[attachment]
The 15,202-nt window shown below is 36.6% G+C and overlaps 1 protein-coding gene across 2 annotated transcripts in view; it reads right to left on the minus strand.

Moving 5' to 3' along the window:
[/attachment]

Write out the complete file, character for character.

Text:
The 15,202-nt window shown below is 36.6% G+C and overlaps 1 protein-coding gene across 2 annotated transcripts in view; it reads right to left on the minus strand.

Moving 5' to 3' along the window: